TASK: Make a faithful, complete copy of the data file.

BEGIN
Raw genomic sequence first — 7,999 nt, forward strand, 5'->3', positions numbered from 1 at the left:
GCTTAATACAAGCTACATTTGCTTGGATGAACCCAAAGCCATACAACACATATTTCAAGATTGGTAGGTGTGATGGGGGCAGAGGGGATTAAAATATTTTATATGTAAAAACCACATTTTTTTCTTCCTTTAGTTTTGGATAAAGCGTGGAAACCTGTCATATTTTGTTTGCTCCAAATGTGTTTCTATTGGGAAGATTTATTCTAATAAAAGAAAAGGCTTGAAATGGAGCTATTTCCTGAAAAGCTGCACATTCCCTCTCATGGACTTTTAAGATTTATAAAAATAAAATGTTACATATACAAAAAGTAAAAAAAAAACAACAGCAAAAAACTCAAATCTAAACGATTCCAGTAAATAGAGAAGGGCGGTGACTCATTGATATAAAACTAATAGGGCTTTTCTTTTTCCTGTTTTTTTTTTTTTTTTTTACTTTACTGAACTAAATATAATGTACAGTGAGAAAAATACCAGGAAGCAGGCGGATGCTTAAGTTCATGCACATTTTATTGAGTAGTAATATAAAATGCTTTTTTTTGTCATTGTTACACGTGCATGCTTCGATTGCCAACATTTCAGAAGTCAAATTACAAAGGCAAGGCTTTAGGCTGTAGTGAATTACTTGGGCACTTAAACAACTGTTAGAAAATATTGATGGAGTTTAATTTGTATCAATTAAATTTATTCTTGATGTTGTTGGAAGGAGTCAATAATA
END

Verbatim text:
Raw genomic sequence first — 7,999 nt, forward strand, 5'->3', positions numbered from 1 at the left:
GCTTAATACAAGCTACATTTGCTTGGATGAACCCAAAGCCATACAACACATATTTCAAGATTGGTAGGTGTGATGGGGGCAGAGGGGATTAAAATATTTTATATGTAAAAACCACATTTTTTTCTTCCTTTAGTTTTGGATAAAGCGTGGAAACCTGTCATATTTTGTTTGCTCCAAATGTGTTTCTATTGGGAAGATTTATTCTAATAAAAGAAAAGGCTTGAAATGGAGCTATTTCCTGAAAAGCTGCACATTCCCTCTCATGGACTTTTAAGATTTATAAAAATAAAATGTTACATATACAAAAAGTAAAAAAAAAACAACAGCAAAAAACTCAAATCTAAACGATTCCAGTAAATAGAGAAGGGCGGTGACTCATTGATATAAAACTAATAGGGCTTTTCTTTTTCCTGTTTTTTTTTTTTTTTTTTACTTTACTGAACTAAATATAATGTACAGTGAGAAAAATACCAGGAAGCAGGCGGATGCTTAAGTTCATGCACATTTTATTGAGTAGTAATATAAAATGCTTTTTTTTGTCATTGTTACACGTGCATGCTTCGATTGCCAACATTTCAGAAGTCAAATTACAAAGGCAAGGCTTTAGGCTGTAGTGAATTACTTGGGCACTTAAACAACTGTTAGAAAATATTGATGGAGTTTAATTTGTATCAATTAAATTTATTCTTGATGTTGTTGGAAGGAGTCAATAATA